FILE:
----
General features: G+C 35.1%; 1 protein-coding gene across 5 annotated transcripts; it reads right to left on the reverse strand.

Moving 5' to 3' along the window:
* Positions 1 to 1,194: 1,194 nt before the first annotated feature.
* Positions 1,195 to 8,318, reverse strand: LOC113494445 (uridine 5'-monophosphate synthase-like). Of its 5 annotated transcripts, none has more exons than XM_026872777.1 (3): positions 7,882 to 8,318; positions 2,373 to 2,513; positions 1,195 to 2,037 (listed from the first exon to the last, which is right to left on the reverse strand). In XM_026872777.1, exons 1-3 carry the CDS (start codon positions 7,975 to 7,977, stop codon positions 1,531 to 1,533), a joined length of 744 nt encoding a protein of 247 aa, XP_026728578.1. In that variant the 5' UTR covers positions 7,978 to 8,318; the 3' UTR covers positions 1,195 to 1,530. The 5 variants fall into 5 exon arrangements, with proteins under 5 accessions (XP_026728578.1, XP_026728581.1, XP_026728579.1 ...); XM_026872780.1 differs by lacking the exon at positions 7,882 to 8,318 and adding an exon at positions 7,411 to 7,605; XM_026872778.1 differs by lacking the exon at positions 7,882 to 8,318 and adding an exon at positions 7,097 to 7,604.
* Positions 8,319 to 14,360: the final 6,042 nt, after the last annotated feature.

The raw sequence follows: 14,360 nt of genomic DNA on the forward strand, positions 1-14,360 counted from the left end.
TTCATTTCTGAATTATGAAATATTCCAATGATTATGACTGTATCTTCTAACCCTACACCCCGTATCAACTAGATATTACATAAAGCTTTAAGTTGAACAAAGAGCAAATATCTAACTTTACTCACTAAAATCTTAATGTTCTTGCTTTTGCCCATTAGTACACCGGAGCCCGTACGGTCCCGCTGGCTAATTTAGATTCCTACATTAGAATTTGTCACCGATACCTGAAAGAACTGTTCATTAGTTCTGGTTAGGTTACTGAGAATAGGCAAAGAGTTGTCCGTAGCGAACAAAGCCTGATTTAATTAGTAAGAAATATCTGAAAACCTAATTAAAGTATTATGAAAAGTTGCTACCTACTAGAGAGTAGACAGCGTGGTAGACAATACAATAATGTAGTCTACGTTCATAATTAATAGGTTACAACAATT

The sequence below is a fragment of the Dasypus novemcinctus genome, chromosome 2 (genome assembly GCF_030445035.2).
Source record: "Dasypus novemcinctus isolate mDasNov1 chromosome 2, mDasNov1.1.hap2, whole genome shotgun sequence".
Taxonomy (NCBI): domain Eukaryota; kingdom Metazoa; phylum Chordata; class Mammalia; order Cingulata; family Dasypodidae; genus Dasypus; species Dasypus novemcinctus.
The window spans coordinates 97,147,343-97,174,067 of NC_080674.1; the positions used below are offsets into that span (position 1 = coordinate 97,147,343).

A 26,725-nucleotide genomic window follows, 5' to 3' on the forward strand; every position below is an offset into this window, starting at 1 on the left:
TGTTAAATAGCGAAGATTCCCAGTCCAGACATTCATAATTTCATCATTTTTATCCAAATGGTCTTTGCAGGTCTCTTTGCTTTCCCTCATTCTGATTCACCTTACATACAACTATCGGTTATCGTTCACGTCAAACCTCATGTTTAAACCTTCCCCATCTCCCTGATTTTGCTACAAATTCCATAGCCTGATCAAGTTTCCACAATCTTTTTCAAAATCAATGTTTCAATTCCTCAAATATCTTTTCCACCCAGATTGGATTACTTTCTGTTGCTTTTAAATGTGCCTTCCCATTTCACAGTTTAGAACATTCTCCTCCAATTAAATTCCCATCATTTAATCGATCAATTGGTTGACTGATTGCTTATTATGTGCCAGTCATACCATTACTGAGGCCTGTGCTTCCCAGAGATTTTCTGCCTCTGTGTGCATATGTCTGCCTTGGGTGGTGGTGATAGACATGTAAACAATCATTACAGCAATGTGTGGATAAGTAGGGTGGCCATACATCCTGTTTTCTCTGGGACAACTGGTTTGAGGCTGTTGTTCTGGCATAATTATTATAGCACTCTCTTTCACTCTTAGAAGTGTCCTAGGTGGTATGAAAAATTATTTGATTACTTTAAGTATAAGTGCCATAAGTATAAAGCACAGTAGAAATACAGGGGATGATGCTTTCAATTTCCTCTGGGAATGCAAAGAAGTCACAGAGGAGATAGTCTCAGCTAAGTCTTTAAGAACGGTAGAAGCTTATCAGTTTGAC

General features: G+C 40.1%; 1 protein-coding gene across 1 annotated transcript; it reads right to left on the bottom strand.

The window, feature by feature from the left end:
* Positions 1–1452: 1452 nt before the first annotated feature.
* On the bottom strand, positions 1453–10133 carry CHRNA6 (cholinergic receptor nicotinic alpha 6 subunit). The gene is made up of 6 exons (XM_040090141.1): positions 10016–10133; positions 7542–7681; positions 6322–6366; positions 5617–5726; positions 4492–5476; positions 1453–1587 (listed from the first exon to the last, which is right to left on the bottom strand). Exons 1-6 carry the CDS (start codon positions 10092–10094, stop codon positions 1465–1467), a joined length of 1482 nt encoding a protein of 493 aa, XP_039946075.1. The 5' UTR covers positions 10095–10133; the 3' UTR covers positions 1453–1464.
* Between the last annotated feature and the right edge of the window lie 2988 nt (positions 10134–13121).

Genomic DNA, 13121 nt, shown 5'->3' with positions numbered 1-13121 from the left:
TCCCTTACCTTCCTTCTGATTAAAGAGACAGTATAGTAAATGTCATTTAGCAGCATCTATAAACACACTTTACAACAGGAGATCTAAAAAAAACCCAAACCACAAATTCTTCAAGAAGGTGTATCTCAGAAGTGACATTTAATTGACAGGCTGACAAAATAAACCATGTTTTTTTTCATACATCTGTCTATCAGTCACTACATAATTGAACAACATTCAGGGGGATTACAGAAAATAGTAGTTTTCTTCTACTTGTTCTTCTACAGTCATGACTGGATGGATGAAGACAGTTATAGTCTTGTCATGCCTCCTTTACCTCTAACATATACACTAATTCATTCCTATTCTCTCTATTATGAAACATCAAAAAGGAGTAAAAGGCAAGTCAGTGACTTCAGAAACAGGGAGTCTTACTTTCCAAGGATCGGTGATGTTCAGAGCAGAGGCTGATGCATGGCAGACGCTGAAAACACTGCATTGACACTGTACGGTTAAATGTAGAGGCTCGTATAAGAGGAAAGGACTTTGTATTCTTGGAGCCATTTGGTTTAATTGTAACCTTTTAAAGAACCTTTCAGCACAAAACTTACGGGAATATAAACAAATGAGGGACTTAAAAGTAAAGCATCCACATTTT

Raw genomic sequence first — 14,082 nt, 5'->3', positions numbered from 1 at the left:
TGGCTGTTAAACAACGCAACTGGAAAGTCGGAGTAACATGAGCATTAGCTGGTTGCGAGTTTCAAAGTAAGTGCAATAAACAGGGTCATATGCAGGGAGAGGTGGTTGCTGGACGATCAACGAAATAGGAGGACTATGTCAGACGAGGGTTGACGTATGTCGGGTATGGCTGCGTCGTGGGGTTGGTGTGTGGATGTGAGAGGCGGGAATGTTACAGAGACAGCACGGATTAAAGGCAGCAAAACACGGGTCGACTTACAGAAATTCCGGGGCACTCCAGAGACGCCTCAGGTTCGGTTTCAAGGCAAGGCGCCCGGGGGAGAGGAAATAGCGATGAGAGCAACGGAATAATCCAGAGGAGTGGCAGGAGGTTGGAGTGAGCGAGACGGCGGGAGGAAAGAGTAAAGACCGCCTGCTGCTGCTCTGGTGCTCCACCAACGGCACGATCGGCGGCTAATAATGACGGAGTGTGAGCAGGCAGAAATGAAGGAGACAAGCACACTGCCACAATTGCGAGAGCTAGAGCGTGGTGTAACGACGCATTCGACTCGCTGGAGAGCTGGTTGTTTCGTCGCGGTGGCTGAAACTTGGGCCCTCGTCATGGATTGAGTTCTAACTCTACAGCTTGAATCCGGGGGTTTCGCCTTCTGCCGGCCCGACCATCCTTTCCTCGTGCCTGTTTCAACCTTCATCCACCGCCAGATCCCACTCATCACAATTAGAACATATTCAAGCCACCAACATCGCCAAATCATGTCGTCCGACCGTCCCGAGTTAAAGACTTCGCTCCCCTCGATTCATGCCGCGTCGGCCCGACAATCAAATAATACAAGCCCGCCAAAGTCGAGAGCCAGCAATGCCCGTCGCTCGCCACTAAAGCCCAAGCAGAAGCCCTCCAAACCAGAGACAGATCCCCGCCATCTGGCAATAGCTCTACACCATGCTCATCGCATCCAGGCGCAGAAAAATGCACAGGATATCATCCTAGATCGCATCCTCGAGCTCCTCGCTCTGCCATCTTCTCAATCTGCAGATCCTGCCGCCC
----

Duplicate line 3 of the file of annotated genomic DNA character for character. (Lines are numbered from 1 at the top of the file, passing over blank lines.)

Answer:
* Positions 1 to 1,194: 1,194 nt before the first annotated feature.